CAIRO, March 17 Egypt's central bank opened a
scheme on Sunday allowing foreign investors in the stock and
government debt markets access to dollars despite severe
shortages of foreign currency.
In a statement posted on its website, the central bank said
it had decided to restart and broaden a mechanism helping
foreign investors to repatriate their funds that was used in
2000-2003 - also a period of dollar shortages when the Egyptian
pound's value fell sharply.
"In addressing the central bank's responsibility for moving
the Egyptian economy securely through the exceptional
circumstances that the country is going through, it has decided
to reenact those mechanisms starting Sunday," the bank said.
Egypt has endured two years of political instability,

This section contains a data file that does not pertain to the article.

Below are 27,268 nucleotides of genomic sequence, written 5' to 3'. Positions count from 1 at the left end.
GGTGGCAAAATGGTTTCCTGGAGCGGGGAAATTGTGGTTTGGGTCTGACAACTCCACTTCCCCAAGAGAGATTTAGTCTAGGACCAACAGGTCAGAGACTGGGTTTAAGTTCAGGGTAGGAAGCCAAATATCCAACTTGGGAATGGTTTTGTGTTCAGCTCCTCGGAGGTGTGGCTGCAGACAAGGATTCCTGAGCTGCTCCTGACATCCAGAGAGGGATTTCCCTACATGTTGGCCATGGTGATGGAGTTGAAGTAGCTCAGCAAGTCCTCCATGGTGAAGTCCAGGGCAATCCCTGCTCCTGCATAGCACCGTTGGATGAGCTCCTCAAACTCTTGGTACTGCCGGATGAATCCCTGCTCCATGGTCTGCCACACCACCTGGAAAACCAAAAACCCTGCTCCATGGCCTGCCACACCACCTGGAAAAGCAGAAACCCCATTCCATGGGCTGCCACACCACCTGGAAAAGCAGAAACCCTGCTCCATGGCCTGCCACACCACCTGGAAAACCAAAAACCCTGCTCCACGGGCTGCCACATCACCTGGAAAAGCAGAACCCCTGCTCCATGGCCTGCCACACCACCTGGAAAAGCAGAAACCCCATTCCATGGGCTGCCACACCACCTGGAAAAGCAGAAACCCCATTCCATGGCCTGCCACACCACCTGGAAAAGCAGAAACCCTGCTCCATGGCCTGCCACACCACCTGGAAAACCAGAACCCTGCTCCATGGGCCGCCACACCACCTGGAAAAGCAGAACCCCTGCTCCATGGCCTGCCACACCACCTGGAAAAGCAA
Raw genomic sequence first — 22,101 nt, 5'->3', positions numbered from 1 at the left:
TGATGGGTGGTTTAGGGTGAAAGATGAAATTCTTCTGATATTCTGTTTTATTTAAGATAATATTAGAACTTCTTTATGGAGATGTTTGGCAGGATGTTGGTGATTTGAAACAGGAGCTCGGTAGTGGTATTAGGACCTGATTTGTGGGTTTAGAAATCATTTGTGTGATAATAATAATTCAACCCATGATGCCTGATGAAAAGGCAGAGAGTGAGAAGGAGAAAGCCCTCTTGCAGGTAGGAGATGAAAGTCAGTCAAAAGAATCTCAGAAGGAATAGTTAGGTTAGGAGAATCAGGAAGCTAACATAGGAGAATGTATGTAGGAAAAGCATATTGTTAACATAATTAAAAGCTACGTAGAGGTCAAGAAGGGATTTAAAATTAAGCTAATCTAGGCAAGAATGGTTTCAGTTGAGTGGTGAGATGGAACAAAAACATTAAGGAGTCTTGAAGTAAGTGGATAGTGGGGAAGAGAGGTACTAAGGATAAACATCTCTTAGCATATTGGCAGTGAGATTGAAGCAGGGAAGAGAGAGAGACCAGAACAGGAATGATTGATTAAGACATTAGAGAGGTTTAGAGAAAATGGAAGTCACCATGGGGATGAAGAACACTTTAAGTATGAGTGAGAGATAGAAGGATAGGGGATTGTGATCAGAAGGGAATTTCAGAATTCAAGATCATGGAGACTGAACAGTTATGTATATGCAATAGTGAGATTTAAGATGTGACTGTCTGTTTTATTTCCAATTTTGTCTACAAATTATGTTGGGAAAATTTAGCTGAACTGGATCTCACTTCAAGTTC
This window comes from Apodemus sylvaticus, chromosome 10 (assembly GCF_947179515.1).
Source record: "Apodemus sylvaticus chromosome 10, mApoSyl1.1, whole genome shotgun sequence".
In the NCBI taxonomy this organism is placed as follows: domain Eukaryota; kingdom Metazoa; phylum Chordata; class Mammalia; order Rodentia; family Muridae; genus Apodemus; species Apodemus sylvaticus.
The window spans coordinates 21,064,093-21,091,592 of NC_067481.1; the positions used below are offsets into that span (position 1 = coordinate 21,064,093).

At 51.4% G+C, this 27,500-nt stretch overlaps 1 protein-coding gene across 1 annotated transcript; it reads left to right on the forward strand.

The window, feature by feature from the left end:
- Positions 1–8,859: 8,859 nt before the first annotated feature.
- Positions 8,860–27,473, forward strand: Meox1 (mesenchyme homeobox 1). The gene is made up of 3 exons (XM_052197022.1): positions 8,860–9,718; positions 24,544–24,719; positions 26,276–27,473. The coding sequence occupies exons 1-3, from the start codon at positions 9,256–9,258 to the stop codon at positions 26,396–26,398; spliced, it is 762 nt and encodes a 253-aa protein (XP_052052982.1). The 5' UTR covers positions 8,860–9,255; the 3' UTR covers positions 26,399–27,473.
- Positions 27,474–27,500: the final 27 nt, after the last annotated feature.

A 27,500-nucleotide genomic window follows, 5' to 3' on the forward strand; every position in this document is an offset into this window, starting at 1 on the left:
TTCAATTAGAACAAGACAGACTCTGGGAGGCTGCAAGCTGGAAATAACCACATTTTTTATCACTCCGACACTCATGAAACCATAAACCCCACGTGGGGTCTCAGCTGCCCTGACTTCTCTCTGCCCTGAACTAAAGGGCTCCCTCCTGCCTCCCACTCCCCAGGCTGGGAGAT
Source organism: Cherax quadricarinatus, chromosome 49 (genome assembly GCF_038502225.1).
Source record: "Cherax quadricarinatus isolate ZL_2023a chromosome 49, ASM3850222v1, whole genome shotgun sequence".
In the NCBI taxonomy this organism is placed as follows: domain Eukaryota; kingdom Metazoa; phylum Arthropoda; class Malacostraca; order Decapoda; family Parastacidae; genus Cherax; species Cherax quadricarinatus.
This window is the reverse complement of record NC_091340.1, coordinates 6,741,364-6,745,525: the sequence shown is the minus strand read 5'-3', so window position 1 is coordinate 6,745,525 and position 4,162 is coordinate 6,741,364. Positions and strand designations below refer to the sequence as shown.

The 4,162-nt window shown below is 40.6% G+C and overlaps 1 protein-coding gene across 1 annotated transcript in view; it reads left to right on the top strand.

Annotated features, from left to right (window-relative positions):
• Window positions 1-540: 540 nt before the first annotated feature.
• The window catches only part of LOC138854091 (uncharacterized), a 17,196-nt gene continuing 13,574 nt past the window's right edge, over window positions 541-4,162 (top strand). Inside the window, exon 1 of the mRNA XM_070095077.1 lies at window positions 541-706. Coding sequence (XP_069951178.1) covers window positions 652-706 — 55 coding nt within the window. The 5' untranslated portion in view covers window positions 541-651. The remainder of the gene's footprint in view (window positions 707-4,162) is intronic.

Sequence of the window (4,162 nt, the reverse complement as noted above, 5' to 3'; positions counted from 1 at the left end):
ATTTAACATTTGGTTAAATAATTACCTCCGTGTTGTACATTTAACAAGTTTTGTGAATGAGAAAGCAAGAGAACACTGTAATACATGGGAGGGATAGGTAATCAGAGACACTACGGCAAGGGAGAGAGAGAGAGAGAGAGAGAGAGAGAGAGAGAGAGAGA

driving tourists and foreign investors away and draining its
foreign reserves. These fell to a critical level of $13.5
billion at the end of February from $36 billion just before the
uprising that ousted President Hosni Mubarak in 2011.
The Egyptian pound has lost more than 8 percent against the
dollar since the end of last year and central bank has rationed
dollars through auctions to commercial banks to slow the slide
in the pound and the reserves.
The "Foreign Investors' Repatriation Mechanism" will be
expanded to cover treasury bills and bonds in addition to
investments on the Egyptian stock market, the statement said.
Egypt wants to negotiate a $4.8 billion loan from the
International Monetary Fund and has rejected the possibility of
short-term IMF financing during its current political
uncertainty. The IMF's Director for the Middle East and North
Africa Masood Ahmed is due in Cairo for talks with the
government on Sunday.
Parliamentary elections were supposed to start on April 22
but a court cancelled President Mohamed Mursi's decree calling
them. An appeal against the ruling is being heard on Sunday.